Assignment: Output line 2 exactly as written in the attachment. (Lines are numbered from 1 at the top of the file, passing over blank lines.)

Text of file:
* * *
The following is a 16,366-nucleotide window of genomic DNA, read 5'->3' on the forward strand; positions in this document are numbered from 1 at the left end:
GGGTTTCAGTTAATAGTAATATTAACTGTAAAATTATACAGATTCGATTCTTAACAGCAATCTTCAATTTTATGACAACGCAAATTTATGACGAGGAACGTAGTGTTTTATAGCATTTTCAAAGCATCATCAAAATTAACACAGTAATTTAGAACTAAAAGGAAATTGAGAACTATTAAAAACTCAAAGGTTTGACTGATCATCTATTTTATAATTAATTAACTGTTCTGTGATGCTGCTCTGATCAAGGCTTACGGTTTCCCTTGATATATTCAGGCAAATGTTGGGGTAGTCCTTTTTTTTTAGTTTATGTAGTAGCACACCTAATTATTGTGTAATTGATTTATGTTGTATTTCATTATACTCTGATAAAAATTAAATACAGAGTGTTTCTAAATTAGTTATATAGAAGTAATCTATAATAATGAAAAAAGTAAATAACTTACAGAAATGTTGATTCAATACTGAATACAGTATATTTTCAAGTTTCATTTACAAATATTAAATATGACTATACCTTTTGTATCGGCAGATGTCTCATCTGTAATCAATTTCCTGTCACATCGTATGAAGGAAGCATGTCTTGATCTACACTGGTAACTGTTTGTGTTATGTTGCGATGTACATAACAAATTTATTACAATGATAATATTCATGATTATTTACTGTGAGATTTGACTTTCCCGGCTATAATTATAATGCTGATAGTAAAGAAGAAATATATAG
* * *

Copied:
GGGTTTCAGTTAATAGTAATATTAACTGTAAAATTATACAGATTCGATTCTTAACAGCAATCTTCAATTTTATGACAACGCAAATTTATGACGAGGAACGTAGTGTTTTATAGCATTTTCAAAGCATCATCAAAATTAACACAGTAATTTAGAACTAAAAGGAAATTGAGAACTATTAAAAACTCAAAGGTTTGACTGATCATCTATTTTATAATTAATTAACTGTTCTGTGATGCTGCTCTGATCAAGGCTTACGGTTTCCCTTGATATATTCAGGCAAATGTTGGGGTAGTCCTTTTTTTTTAGTTTATGTAGTAGCACACCTAATTATTGTGTAATTGATTTATGTTGTATTTCATTATACTCTGATAAAAATTAAATACAGAGTGTTTCTAAATTAGTTATATAGAAGTAATCTATAATAATGAAAAAAGTAAATAACTTACAGAAATGTTGATTCAATACTGAATACAGTATATTTTCAAGTTTCATTTACAAATATTAAATATGACTATACCTTTTGTATCGGCAGATGTCTCATCTGTAATCAATTTCCTGTCACATCGTATGAAGGAAGCATGTCTTGATCTACACTGGTAACTGTTTGTGTTATGTTGCGATGTACATAACAAATTTATTACAATGATAATATTCATGATTATTTACTGTGAGATTTGACTTTCCCGGCTATAATTATAATGCTGATAGTAAAGAAGAAATATATAG